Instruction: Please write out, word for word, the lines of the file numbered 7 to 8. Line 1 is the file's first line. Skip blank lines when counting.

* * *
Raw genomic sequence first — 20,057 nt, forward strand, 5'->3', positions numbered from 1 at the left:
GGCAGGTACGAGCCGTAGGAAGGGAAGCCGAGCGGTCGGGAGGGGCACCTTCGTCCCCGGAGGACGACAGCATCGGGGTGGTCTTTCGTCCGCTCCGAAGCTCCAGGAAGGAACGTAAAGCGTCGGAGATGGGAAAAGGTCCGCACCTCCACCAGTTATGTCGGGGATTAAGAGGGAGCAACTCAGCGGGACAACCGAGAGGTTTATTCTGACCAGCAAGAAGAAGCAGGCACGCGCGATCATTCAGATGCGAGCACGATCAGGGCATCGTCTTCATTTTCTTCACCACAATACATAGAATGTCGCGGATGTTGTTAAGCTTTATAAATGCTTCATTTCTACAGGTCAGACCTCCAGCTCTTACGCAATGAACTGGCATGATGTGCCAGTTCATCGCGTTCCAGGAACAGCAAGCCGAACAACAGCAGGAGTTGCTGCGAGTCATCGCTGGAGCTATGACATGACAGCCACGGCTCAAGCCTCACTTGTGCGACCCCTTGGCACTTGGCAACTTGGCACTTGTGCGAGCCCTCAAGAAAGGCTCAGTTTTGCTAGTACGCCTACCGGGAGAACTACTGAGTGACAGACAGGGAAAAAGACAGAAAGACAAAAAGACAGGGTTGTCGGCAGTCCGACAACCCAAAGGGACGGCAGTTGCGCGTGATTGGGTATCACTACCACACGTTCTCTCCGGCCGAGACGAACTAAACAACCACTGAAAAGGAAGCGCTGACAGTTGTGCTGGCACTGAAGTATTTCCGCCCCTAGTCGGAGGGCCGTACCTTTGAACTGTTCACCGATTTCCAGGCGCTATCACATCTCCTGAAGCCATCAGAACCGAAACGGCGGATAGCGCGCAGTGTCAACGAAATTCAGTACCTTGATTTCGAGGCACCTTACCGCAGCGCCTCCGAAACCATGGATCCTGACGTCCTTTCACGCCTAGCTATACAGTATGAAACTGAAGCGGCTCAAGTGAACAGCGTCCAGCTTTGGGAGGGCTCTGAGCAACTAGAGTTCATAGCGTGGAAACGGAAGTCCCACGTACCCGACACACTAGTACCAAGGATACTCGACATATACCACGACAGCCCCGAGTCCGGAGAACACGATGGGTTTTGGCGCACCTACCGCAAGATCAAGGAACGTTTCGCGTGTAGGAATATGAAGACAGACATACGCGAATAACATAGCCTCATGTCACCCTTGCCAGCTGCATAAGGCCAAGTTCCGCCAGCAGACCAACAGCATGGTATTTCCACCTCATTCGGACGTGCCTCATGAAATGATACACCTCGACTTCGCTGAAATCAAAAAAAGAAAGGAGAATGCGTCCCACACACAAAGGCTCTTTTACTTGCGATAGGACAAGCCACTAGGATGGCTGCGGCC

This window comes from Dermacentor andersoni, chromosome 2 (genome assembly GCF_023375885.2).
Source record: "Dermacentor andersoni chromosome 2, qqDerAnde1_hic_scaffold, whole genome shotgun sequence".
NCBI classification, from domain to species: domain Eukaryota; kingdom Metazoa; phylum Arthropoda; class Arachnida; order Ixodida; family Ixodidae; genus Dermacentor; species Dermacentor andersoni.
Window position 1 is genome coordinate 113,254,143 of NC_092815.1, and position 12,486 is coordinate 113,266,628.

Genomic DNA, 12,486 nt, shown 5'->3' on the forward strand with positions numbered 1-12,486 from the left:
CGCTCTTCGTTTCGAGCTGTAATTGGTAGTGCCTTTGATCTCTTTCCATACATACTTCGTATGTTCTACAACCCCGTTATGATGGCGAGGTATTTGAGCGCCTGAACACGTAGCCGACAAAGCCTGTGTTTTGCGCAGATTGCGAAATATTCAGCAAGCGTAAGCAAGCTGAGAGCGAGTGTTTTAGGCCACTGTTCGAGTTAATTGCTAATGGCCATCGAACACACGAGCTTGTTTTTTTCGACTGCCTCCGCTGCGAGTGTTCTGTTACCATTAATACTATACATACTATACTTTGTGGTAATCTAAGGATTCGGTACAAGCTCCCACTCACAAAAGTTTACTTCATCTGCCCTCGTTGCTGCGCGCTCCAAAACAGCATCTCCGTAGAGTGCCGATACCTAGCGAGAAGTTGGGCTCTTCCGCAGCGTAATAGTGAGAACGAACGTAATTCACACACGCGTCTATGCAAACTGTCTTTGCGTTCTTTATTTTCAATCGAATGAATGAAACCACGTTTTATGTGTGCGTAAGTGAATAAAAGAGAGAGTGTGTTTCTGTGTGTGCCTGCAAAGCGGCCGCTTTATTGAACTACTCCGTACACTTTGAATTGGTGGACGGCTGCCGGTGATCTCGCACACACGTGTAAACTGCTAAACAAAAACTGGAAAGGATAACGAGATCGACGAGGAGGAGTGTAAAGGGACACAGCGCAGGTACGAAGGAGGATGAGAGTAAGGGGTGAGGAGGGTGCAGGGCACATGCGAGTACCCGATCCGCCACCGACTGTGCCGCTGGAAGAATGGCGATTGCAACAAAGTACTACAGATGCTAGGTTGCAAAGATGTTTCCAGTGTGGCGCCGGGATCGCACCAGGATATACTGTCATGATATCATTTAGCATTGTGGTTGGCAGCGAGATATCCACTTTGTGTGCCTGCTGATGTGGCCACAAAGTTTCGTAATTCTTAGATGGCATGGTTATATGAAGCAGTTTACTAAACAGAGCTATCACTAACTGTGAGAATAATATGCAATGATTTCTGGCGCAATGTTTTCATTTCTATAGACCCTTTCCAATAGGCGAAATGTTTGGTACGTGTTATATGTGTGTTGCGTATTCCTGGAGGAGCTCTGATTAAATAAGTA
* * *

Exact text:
Genomic DNA, 12,486 nt, shown 5'->3' on the forward strand with positions numbered 1-12,486 from the left:
CGCTCTTCGTTTCGAGCTGTAATTGGTAGTGCCTTTGATCTCTTTCCATACATACTTCGTATGTTCTACAACCCCGTTATGATGGCGAGGTATTTGAGCGCCTGAACACGTAGCCGACAAAGCCTGTGTTTTGCGCAGATTGCGAAATATTCAGCAAGCGTAAGCAAGCTGAGAGCGAGTGTTTTAGGCCACTGTTCGAGTTAATTGCTAATGGCCATCGAACACACGAGCTTGTTTTTTTCGACTGCCTCCGCTGCGAGTGTTCTGTTACCATTAATACTATACATACTATACTTTGTGGTAATCTAAGGATTCGGTACAAGCTCCCACTCACAAAAGTTTACTTCATCTGCCCTCGTTGCTGCGCGCTCCAAAACAGCATCTCCGTAGAGTGCCGATACCTAGCGAGAAGTTGGGCTCTTCCGCAGCGTAATAGTGAGAACGAACGTAATTCACACACGCGTCTATGCAAACTGTCTTTGCGTTCTTTATTTTCAATCGAATGAATGAAACCACGTTTTATGTGTGCGTAAGTGAATAAAAGAGAGAGTGTGTTTCTGTGTGTGCCTGCAAAGCGGCCGCTTTATTGAACTACTCCGTACACTTTGAATTGGTGGACGGCTGCCGGTGATCTCGCACACACGTGTAAACTGCTAAACAAAAACTGGAAAGGATAACGAGATCGACGAGGAGGAGTGTAAAGGGACACAGCGCAGGTACGAAGGAGGATGAGAGTAAGGGGTGAGGAGGGTGCAGGGCACATGCGAGTACCCGATCCGCCACCGACTGTGCCGCTGGAAGAATGGCGATTGCAACAAAGTACTACAGATGCTAGGTTGCAAAGATGTTTCCAGTGTGGCGCCGGGATCGCACCAGGATATACTGTCATGATATCATTTAGCATTGTGGTTGGCAGCGAGATATCCACTTTGTGTGCCTGCTGATGTGGCCACAAAGTTTCGTAATTCTTAGATGGCATGGTTATATGAAGCAGTTTACTAAACAGAGCTATCACTAACTGTGAGAATAATATGCAATGATTTCTGGCGCAATGTTTTCATTTCTATAGACCCTTTCCAATAGGCGAAATGTTTGGTACGTGTTATATGTGTGTTGCGTATTCCTGGAGGAGCTCTGATTAAATAAGTA